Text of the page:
With the top two lines basically penciled in — except for one of Malkin’s wingers — the Pittsburgh Penguins are still blank on who will fill out the rest of their lineup.
And to be more specific, their fourth-line.
Craig Adams, who was re-signed to a two-year contract this summer, will in all likelihood resume his role as the right-wing for the last line.
So we know that there’s at least one set skater for the last three; however, the center and left-wing are up in the air right now.
One would assume Joe Vitale will be the center, but because he had inconsistent play in terms of taking bad penalties and lackadaisical puck management, he hasn’t solidified anything.
We can however predict Vitale has a better shot than any of the newcomers — and some current skaters — because he has been in the system, and is one-of-four registered centers on the active roster.
Despite only playing in 33 games and recording just five points (2G, 3A) last season, Vitale looks like a lock to play the fourth-line center role.
Unless of course, the Pens decide to trade for another center, or use one of the players they signed this summer to two-way deals.
Nick Drazenovic and Andrew Ebbett, who were recently signed to contracts by the Pens, are not guaranteed a roster spot — but because the Pens want to create competition for Vitale, their label as centermen boost the idea.
The only obstacle that’s looking gloomy as-far-as them making the lineup, is that neither one of them had great success last season.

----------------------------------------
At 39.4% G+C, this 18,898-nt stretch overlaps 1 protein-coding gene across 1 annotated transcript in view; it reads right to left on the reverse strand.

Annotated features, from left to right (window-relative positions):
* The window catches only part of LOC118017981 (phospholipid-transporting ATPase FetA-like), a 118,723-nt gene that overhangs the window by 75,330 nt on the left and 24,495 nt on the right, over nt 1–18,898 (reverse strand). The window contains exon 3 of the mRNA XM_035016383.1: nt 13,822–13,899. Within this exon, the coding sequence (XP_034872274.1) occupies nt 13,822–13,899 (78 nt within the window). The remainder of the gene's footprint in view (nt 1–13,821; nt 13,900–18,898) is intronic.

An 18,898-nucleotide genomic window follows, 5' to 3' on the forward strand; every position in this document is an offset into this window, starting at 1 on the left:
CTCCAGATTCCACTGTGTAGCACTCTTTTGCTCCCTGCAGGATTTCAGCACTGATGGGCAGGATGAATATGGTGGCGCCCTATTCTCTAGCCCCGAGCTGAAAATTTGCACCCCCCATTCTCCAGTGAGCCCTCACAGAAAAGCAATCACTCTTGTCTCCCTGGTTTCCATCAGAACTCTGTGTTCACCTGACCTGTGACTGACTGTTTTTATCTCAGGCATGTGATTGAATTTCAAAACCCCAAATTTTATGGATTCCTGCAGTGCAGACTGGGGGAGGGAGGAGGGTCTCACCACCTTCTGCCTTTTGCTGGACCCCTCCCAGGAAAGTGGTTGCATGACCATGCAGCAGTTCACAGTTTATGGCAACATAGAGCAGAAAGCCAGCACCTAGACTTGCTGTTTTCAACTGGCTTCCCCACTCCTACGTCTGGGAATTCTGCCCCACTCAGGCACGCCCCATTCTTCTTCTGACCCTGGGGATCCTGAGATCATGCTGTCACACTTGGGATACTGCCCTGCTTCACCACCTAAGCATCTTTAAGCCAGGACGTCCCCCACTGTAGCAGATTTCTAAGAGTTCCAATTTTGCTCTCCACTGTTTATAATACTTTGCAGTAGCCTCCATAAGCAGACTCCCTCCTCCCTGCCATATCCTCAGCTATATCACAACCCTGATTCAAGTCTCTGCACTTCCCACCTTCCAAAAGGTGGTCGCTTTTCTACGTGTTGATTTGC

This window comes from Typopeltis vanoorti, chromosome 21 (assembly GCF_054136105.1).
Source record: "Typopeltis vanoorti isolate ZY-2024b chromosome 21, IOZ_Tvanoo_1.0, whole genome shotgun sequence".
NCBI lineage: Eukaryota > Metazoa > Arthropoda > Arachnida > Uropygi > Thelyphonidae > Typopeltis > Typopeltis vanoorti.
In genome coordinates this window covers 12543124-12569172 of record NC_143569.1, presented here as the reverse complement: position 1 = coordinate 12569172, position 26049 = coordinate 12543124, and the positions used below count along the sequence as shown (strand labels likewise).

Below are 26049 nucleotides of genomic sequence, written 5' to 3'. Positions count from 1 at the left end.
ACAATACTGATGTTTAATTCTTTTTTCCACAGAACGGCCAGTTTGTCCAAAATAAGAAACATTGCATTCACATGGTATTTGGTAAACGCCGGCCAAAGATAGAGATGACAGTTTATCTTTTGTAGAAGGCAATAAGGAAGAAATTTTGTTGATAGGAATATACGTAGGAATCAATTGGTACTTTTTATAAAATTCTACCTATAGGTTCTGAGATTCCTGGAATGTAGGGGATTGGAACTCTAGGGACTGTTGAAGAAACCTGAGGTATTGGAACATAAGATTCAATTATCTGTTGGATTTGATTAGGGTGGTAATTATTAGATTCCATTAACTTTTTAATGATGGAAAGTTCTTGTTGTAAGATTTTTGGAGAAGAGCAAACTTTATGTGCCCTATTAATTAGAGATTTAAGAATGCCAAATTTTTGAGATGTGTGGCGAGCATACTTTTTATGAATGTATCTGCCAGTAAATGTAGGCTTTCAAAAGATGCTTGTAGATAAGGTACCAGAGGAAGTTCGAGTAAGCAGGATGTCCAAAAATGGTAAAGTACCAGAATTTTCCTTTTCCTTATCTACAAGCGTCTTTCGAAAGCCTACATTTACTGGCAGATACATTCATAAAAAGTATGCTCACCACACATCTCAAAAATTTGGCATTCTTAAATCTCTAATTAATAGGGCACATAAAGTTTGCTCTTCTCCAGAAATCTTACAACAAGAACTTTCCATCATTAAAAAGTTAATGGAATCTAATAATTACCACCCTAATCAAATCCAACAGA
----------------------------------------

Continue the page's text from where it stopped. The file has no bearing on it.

Or at least not any better than how Vitale performed.
Drazenovic, 26, skated in the AHL for the most part last season. When he did play in the NHL (for the Columbus Blue Jackets), he played in eight games and failed to record a point.
Ebbett, 30, played in 28 games for the Vancouver Canucks; however, he managed to log only six points (1G, 5A) and skated to a minus-1 rating.
While Ebbett performed in more games than Drazenovic, it wasn’t by much, and so they’ll each need to drastically prove to the staff during training camp that they’re worthy enough to lead the fourth-line.
As for left wing, even though there are more candidates, it’ll seemingly be between either Tanner Glass or Dustin Jeffrey.
Glass, 29, skated the full 48-game season for the Pens last campaign, but didn’t play particularly well.
Registering two points (1G, 1A) and skating to a horrible minus-11 rating, Glass isn’t the first option for the left side job, but he at least gives them one.
Jeffrey, 25, scored six points (3G, 3A) in 24 contests, and is the more intriguing piece to the puzzle.
Although he’s not a well-known household name, Jeffrey has never gotten the chance to play a full season with Pittsburgh — partly due to injury.
Should Jeffrey get the chance to build chemistry and confidence, he just might turn out to be the needle in a haystack this season.
Nobody knows for sure whose going to be Pittsburgh’s last three forwards except Pittsburgh.
Adams is a lock, and possibly Vitale — that much is certain.
We’ll have to wait and see where the team decides to go with their fourth-line center and left-wing.
Topics: Pittsburgh Penguins